How old is the boat?
What's changed recently besides the water problem?
Added anything that might have caused a leak?

Check your warranty for coverage limitations.
Most cover only structural hull defects.
Not anything beyond that.
 

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Discussion Starter #7
its brand new....bought it in july...and its a 18ft maverick it can handle a calm ocean day...im not talking like sailfish weather lol
 

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My guess is the fuel supply at your last purchase location was contaminated.
The last two fill ups were at a local marina?

That'd make me suspicious.... [smiley=paranoid.gif]
 

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Discussion Starter #9
ive been filling up there for years....and ive filled over 5 different boats there....not one has had water in the fuel
 

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You now know what the possible causes are.
Now it's the process of elimination to find where the water's coming from.
Good luck...let us know what you discover.

interesting read...

http://www.charterworld.com/news/fuel-tank-testing-for-contamination-completed-by-valvtect
 

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Me, I'd move heaven and earth not to ever use fuel from a marina unless I had no other choice. I buy my fuel from any high volume gas station with Shell, Mobil, etc. recognized brands. Imagine the difficulty of maintaining fuel tanks next to a marine environment. It's tough enough for any gas station that's miles from the water... unless they do a high volume business and their fuel supply is getting replaced constantly.

I was told some years ago that modern gasolines begin to break down chemically as soon as thirty days old... The same OMC master tech advised me to always top off my tank at the end of the day and never put away the boat with a half full tank. As a result of his advice gasoline is the one thing I don't usually worry about.
 

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I found water coming in through the vent.
And that was apparent when making a sharp left turn (vent on the left side) then the motor crapping out less than a minute after.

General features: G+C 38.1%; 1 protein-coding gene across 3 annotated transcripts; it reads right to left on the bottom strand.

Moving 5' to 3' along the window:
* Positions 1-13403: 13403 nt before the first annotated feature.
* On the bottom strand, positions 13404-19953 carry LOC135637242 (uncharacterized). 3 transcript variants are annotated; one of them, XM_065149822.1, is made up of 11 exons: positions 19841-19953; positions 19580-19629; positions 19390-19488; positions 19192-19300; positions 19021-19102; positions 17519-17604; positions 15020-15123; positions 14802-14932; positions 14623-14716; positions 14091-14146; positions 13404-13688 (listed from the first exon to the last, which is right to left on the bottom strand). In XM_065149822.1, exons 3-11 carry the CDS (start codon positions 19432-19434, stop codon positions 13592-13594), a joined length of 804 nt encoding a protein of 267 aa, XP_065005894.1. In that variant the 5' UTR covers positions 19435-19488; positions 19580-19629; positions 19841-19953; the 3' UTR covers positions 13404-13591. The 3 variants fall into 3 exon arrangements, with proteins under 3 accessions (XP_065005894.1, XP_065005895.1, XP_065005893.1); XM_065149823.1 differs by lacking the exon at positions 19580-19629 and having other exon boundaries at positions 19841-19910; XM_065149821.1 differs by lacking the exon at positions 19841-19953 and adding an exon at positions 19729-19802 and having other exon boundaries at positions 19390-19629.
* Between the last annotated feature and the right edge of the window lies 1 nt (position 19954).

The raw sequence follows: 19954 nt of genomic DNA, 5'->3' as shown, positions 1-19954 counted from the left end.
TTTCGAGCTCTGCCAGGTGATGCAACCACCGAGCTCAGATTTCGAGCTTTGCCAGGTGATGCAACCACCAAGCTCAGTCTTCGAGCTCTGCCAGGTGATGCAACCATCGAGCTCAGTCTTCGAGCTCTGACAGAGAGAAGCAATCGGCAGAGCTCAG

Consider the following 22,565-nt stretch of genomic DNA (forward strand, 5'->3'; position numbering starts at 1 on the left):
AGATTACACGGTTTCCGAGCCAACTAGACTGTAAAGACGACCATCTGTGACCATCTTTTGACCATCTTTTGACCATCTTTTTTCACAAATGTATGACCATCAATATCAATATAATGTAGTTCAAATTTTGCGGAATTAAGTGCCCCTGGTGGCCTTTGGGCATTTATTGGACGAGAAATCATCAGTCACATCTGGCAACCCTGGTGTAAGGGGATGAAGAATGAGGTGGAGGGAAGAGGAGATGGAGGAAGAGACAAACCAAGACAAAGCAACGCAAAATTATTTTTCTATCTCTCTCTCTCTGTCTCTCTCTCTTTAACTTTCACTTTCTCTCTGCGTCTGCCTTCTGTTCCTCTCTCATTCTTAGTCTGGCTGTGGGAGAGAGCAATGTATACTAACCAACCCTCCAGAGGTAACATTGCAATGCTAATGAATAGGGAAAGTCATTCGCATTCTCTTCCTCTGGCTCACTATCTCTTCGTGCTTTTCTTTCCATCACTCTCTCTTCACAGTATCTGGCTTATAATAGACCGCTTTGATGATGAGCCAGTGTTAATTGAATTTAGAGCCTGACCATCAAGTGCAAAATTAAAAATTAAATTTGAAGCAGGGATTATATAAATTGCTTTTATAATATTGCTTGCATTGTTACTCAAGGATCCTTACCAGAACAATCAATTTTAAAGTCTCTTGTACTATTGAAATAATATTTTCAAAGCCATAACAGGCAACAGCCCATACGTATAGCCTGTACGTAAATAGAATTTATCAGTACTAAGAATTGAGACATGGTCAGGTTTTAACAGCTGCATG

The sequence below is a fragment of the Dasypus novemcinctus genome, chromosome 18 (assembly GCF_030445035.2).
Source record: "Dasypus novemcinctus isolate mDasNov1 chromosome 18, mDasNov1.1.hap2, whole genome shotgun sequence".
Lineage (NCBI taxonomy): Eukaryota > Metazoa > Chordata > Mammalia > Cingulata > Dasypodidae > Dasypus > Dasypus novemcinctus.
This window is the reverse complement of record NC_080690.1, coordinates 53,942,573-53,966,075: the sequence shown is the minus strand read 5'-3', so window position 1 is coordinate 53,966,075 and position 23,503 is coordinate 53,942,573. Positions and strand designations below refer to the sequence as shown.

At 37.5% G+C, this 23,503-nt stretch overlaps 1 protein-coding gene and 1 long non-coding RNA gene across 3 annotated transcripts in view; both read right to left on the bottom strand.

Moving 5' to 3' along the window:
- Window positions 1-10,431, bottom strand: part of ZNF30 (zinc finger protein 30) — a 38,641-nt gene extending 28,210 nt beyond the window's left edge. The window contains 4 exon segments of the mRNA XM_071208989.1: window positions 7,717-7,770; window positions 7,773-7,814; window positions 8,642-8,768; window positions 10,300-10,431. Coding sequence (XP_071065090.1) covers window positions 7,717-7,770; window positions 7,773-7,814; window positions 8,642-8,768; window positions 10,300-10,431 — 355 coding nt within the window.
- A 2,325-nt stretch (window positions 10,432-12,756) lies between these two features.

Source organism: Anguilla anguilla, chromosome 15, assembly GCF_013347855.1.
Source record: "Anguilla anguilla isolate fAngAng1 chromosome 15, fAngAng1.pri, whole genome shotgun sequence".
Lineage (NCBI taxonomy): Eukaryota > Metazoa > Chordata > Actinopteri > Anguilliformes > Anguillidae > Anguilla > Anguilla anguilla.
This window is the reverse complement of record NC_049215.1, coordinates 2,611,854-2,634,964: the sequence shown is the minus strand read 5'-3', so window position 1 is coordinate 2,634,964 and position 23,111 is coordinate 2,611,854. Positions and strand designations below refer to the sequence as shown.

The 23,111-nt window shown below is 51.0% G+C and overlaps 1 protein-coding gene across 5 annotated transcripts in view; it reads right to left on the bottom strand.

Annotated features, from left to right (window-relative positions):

I highly suggest you do not run the motor at all until everything is completely cleaned out thoroughly.
So much stuff has been changed on my motor and it's still not running right.

It's supposed to be done on Friday, but lets see.
 

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It might be possible to stop that water inflow caused by a hard turn
by using a vent line surge preventer. Originally designed
to stop fuel discharge overboard through the vent line during refueling.
Water influx could be stopped by installing 2 surge stops in opposing directions.
One near the fuel tank to stop fuel surges, with the stop end towards the tank
and the other near the through hull vent fitting with the stop end towards the vent fitting.
That would be an easy fix, inexpensive also.

                             :-?
 

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It might be possible to stop that water inflow caused by a hard turn
by using a vent line surge preventer. Originally designed
to stop fuel discharge overboard through the vent line during refueling.
Water influx could be stopped by installing 2 surge stops in opposing directions.
One near the fuel tank to stop fuel surges, with the stop end towards the tank
and the other near the through hull vent fitting with the stop end towards the vent fitting.
That would be an easy fix, inexpensive also.

                             :-?
Mel replaced the vent on my skiff with a vent that has one of those built into it.
But still trying to get all the components replaced that failed due to it.